The Holiest Thing

It’s 11pm on a Monday and I’m hanging with my five year old, watching Lego: Friends on Netflix.

Strep has struck again. A dose of antibiotics and a two-hour afternoon nap produced a seemingly endless supply of energy in a little girl who is unable to fall asleep. After she was tucked in and re-tucked in five times, read an extra story, went potty…twice, and had a tummy that “was wondering if it could have some yogurt because it was still hungry,” I gave up the bedtime battle and we are having ourselves a little Monday night party.

In the past two months, we’ve had six cases of strep between the two of us. Doctors appointments, prescriptions, phone calls to nurses, texts to doctor friends, replacing toothbrushes, bleaching sheets, disinfecting doorknobs and countertops and light switches, and last-minute schedule shuffling have recently become a regular part of life at Casa del Clark.

It always starts in the morning when A wakes me up with, “Mom, it hurts really bad when I swallow again,” and I go into strep shuffle mode.

Step 1. Call doctor at 8:02 am. Ask for the earliest available appointment.
Step 2. Check child’s temp to report to doc later, and give child dose of ibuprofen.
Step 3. Begin the schedule shuffle, canceling all non-urgent meetings and appointments.
Step 4. Send SOS texts to all available friends to help with child-care.
Step 5. Take child to doctor, confirm suspicion and keep child quarantined for 24 hours.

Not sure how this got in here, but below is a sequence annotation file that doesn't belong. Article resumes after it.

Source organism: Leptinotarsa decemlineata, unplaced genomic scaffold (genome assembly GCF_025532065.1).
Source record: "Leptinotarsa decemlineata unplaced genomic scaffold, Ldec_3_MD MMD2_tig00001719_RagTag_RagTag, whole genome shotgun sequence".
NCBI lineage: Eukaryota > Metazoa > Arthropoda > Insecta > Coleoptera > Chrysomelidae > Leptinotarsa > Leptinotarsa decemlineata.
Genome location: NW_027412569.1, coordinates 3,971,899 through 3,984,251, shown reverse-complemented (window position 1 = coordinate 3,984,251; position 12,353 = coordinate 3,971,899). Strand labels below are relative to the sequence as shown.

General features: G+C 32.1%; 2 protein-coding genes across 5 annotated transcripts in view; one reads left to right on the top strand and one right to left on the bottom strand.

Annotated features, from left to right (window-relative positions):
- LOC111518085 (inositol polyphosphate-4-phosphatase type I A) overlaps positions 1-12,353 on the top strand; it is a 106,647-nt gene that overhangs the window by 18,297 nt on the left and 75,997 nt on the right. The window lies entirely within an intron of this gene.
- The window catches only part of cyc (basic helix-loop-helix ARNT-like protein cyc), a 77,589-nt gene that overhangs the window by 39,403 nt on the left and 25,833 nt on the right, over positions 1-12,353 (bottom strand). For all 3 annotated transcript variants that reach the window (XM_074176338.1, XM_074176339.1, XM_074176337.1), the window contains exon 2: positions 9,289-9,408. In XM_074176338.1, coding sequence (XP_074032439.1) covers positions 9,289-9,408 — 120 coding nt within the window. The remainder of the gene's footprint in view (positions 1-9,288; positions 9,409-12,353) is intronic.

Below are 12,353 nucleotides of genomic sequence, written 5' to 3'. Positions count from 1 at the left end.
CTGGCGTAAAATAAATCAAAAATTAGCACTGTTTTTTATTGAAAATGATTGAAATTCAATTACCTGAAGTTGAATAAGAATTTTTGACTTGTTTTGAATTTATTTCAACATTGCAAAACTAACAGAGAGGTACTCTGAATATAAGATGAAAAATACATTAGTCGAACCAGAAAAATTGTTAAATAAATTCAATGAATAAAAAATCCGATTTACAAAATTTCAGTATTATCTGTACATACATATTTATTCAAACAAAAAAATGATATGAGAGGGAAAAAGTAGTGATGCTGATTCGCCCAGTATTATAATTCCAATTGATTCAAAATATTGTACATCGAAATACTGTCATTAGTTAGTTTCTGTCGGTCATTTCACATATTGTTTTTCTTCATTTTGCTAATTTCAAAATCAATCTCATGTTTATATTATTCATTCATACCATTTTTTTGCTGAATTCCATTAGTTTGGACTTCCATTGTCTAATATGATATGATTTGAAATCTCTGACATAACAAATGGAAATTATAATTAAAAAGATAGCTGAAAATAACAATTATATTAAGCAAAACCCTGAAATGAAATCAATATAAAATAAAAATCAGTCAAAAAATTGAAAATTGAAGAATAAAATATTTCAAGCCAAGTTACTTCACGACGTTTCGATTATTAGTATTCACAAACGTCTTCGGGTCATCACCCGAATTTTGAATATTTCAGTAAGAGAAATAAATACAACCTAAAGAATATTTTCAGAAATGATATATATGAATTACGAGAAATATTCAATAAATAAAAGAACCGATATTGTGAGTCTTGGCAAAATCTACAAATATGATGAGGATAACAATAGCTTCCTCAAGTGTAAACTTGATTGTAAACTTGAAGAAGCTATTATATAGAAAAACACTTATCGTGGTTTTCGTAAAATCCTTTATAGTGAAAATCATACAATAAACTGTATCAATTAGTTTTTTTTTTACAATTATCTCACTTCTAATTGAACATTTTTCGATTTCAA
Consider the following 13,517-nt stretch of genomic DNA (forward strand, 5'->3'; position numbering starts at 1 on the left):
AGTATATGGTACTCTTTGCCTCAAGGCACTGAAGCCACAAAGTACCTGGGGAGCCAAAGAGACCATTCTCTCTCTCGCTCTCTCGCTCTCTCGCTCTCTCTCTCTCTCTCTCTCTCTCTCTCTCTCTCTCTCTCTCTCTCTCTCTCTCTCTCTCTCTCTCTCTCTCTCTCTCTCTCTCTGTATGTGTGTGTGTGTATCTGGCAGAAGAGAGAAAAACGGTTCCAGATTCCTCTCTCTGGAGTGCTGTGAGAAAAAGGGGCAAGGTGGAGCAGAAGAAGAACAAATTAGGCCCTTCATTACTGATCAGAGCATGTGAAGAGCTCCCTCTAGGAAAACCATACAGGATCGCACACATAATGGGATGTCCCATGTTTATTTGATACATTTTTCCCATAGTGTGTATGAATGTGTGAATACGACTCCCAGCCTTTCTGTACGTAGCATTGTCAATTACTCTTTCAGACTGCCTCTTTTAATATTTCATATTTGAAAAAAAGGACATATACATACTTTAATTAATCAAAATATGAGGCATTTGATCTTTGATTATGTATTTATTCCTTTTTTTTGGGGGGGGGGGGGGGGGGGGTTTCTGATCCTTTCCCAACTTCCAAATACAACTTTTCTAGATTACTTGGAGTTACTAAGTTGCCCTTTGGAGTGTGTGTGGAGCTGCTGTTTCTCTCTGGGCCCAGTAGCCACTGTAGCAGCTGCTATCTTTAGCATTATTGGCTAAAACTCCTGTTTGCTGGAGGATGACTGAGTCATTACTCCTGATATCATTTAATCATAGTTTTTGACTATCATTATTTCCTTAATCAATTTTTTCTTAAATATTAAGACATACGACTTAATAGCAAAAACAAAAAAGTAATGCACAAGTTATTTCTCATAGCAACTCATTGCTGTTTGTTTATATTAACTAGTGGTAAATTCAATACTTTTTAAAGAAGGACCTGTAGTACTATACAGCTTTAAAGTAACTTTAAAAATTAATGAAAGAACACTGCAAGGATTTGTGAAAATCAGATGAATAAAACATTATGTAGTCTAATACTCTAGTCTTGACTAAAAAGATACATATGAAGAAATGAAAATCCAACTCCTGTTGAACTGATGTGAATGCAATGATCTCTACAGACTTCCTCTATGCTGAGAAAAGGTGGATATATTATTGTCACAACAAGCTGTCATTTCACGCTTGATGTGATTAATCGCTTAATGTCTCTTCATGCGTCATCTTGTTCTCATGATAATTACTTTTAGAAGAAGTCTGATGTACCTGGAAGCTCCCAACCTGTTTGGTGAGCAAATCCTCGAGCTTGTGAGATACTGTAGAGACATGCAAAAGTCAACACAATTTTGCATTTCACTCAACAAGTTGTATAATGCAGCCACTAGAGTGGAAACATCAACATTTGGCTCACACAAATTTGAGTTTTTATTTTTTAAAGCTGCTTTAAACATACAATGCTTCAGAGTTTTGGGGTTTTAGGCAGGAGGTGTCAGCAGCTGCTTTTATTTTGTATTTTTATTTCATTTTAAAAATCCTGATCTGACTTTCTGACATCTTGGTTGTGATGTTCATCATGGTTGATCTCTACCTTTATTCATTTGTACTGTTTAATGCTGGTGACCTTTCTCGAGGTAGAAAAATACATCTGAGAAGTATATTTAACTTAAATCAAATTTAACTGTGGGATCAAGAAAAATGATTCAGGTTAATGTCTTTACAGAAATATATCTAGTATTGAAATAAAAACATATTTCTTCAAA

Rinse and repeat every 2-3 weeks as necessary.

I like to plan my work and work my plan. When things like a sick kiddo interrupt my expectation of how my day or week is going to go, my tendency is to scramble, trying to muscle my way through it all, shuffling the little girl to and fro, if necessary.

There is that meeting. Or appointment. There is the project. The deadline. The to-do list. And it all needs me, needs attention, or needs to get done.

It’s true, there are meetings and deadlines and projects and responsibilities. There are things that must get done and they are important. They bring great things to life. They create change and momentum and progress. Work and meetings and deadlines make the world go round. But the frequency and force of the two-month sickness strike has made me rethink my approach to these curve balls.

In a world of striving and achieving and constant climbing of one ladder or another, I’ve realized that for me, sometimes the holiest thing I can do is to stop trying and striving and willing my way, and instead, surrender to the unexpected or the unplanned or the interruption.

Cuddling up on the couch with a book and a cup of tea for a whole day. Sleeping in. Taking a different route. Leaving room in the day for the “by the way, do you have a minute” conversations. Hanging with a five year old at 11pm on a Monday watching Lego: Friends on Netflix.

Rhythms and routines are good. I thrive on them. But I’m finding there is adventure to be had and life to be lived in the interruption. The slowing down for a minute can be crucial. And sometimes, the very best memories are made in the most unexpected moments.


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